Democracy Lab

The Fix Is In

Why the coming election in Iran will be the fakest one yet.

Iran's Supreme Leader Ayatollah Ali Khamenei didn't mince his words during end-of-Ramadan prayers last August. "Elections have always been a challenging issue for our country," he told worshippers gathered at Tehran University. "We should be careful this challenge does not hurt the country's security. The various authorities should be vigilant."

Khamenei spoke for a reason. On March 2, Iranians are once again going to the polls to elect their parliament, the majles. That's a delicate matter at a moment when many of the country's citizens are increasingly questioning the legitimacy of the religious despots who run it. The supreme leader is fully aware of this, and his words capture the importance that fundamentalist Shiite clergymen ascribe to ensuring voting goes the way they want it to. Given the growing pressures that Iranian rulers now face, they will be going to extraordinary lengths to prevent any untoward displays of dissatisfaction. The upcoming vote, indeed, is shaping up to be even less free and fair than ones in the past.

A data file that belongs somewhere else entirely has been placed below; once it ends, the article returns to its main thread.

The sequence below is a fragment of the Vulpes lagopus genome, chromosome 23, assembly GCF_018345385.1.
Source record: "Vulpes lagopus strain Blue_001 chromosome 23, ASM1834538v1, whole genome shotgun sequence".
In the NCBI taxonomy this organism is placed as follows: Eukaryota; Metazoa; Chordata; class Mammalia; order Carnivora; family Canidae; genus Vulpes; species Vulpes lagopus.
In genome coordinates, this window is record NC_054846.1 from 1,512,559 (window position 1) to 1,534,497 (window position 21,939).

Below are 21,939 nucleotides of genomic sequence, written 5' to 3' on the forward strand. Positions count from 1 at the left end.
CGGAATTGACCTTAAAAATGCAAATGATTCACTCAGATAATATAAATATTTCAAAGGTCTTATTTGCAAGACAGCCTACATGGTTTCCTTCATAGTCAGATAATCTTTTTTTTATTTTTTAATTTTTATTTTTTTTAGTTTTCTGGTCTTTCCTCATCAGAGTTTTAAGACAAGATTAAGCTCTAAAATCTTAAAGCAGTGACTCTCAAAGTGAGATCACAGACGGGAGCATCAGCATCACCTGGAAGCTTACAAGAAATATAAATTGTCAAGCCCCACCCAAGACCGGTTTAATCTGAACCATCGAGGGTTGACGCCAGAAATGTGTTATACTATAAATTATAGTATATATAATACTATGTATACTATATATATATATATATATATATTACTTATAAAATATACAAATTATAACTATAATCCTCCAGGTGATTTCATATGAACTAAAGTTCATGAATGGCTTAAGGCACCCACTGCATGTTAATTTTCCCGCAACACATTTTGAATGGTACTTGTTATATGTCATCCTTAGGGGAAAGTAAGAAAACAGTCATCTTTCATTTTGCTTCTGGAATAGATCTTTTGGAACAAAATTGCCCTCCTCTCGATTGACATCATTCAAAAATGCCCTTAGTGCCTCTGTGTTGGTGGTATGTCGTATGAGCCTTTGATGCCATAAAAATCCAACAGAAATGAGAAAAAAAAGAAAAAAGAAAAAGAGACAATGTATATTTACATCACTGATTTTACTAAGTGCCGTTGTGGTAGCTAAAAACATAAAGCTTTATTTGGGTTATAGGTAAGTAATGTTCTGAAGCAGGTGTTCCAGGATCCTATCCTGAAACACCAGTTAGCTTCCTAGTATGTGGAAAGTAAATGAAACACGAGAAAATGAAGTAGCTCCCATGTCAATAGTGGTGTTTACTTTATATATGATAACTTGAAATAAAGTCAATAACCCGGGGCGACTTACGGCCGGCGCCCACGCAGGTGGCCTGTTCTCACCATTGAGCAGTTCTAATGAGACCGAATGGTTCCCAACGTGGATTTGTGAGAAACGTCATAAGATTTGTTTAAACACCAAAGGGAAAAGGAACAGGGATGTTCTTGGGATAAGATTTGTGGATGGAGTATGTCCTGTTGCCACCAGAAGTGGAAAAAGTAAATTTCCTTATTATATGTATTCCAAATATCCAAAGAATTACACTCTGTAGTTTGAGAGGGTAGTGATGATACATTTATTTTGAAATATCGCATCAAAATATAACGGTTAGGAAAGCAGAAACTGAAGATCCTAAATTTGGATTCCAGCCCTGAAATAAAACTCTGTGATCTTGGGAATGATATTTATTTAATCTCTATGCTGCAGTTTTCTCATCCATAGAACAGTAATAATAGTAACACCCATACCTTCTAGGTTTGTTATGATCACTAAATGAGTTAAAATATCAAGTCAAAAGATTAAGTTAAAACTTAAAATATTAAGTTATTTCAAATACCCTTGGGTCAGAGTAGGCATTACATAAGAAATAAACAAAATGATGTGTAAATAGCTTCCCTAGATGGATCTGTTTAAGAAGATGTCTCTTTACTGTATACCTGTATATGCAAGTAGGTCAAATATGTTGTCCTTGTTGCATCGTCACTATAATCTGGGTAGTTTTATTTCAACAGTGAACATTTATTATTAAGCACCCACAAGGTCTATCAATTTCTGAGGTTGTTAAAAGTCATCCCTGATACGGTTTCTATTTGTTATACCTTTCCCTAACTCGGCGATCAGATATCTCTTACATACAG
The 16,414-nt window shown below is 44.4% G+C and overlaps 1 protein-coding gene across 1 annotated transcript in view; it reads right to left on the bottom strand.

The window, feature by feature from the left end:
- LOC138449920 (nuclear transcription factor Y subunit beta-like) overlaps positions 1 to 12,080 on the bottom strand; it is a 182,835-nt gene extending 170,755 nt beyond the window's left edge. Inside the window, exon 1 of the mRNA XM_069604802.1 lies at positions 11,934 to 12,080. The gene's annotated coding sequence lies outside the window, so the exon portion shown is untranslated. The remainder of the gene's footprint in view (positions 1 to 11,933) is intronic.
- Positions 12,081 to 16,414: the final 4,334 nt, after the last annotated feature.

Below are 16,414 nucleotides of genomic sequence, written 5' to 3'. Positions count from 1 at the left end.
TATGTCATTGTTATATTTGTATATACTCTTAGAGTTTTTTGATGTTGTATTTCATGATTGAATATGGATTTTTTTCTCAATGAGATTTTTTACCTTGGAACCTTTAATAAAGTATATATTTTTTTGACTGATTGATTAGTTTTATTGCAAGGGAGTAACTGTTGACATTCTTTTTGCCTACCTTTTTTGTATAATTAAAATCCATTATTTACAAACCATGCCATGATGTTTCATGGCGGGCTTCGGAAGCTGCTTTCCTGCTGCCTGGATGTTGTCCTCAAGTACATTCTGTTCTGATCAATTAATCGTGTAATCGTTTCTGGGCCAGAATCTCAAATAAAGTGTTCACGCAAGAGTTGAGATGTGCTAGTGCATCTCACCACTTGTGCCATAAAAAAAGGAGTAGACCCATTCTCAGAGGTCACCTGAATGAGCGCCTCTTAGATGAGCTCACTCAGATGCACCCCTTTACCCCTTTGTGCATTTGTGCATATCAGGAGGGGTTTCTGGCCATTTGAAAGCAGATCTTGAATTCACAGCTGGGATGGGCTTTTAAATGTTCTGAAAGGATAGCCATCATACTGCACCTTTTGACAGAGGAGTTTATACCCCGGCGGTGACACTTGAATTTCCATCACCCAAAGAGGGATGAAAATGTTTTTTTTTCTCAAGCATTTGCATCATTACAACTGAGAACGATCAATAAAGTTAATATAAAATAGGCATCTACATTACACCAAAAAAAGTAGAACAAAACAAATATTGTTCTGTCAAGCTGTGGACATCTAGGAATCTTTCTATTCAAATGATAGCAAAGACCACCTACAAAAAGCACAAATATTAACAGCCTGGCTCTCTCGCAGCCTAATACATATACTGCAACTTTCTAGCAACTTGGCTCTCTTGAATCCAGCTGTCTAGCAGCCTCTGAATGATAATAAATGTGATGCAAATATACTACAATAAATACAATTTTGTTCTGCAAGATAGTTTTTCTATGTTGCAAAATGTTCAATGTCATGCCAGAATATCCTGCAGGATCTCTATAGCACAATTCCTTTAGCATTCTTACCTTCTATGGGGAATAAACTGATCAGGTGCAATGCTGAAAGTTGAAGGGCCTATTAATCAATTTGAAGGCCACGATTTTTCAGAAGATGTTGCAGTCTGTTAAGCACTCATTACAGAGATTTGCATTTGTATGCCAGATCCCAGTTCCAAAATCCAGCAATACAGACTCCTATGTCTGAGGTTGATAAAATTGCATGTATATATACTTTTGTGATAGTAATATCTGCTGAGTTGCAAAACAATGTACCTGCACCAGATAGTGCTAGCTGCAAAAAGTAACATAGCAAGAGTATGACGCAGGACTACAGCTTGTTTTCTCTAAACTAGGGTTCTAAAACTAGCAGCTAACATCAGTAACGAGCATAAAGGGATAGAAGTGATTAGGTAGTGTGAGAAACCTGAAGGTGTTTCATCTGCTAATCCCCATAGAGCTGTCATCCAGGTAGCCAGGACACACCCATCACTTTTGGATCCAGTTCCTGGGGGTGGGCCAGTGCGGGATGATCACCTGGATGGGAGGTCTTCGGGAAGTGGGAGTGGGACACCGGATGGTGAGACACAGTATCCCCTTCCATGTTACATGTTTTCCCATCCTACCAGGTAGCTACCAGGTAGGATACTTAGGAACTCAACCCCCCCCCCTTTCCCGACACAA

These parliamentary elections come at a turbulent time. Domestic mismanagement and international sanctions have reduced the economy to a shambles. Many Iranians blame the ideologically inflexible Shiite theocrats for their nation's internal woes and global isolation. Iranian youth, who make up over 50 percent of the population, are rejecting clerically-dictated behavioral codes. Even President Mahmoud Ahmadinejad, having sensed the shifting winds of popular sentiment, has begun opposing the mandates and mores of his clerical overlords. The political discontent that crystallized around the reformist Green Path of Hope (or Green Movement) during June 2009's rigged presidential election, only to be violently suppressed by the Islamic Revolutionary Guard Corps (IRGC) and Basij paramilitaries, continues to simmer.

Yet, despite the mounting frustration of Iran's citizens, events during the run-up to the parliamentary elections suggest that regime change through domestically-inspired, popularly determined politics is less likely than ever before. Faced with the most serious political, social, and economic challenges to their rule in three decades, the ayatollahs are manipulating the representational process not just to thwart reform but to ensure that all avenues for change are shut down.